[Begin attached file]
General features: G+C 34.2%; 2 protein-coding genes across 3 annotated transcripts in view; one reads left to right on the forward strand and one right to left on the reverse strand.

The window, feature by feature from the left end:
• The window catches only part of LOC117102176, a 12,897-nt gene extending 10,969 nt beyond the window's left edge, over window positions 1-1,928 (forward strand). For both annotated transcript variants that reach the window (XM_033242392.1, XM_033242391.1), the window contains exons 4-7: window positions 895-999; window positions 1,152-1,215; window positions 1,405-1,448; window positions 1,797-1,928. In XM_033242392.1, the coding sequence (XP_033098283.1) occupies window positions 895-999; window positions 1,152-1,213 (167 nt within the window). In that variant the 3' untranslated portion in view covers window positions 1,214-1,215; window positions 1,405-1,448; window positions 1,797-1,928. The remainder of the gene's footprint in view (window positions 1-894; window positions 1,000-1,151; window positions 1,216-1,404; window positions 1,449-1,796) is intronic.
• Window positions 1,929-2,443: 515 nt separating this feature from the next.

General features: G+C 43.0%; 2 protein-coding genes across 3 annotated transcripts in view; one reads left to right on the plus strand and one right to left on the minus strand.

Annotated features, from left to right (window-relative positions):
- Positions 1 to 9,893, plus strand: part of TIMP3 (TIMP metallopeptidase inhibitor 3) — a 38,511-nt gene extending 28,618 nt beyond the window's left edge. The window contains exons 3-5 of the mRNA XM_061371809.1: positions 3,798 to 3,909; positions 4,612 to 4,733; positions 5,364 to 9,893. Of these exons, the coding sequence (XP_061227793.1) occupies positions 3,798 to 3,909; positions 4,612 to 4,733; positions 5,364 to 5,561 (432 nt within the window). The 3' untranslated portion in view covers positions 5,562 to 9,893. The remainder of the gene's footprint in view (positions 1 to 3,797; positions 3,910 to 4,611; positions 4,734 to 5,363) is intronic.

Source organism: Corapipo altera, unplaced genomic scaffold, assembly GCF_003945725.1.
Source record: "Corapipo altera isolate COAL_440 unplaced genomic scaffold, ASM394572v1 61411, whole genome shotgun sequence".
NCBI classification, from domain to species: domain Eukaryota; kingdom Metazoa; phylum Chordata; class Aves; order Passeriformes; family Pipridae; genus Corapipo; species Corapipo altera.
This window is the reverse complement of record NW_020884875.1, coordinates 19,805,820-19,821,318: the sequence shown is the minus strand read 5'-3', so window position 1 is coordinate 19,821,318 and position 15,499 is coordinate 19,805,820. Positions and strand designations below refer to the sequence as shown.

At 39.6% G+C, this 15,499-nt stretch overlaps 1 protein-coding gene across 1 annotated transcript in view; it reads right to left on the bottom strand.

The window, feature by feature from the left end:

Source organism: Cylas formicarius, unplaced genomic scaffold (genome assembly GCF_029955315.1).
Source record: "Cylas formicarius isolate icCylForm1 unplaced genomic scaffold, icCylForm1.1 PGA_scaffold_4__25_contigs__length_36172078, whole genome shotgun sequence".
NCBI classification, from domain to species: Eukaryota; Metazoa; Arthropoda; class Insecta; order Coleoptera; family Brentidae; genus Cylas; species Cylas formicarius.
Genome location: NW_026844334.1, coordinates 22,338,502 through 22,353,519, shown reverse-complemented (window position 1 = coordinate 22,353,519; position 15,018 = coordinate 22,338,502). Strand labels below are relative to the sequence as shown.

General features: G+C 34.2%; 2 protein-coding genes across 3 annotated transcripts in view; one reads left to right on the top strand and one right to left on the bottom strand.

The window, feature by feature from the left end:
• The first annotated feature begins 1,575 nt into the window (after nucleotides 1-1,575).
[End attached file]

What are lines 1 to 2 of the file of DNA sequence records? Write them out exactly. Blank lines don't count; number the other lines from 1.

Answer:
General features: G+C 34.2%; 2 protein-coding genes across 3 annotated transcripts in view; one reads left to right on the forward strand and one right to left on the reverse strand.

The window, feature by feature from the left end: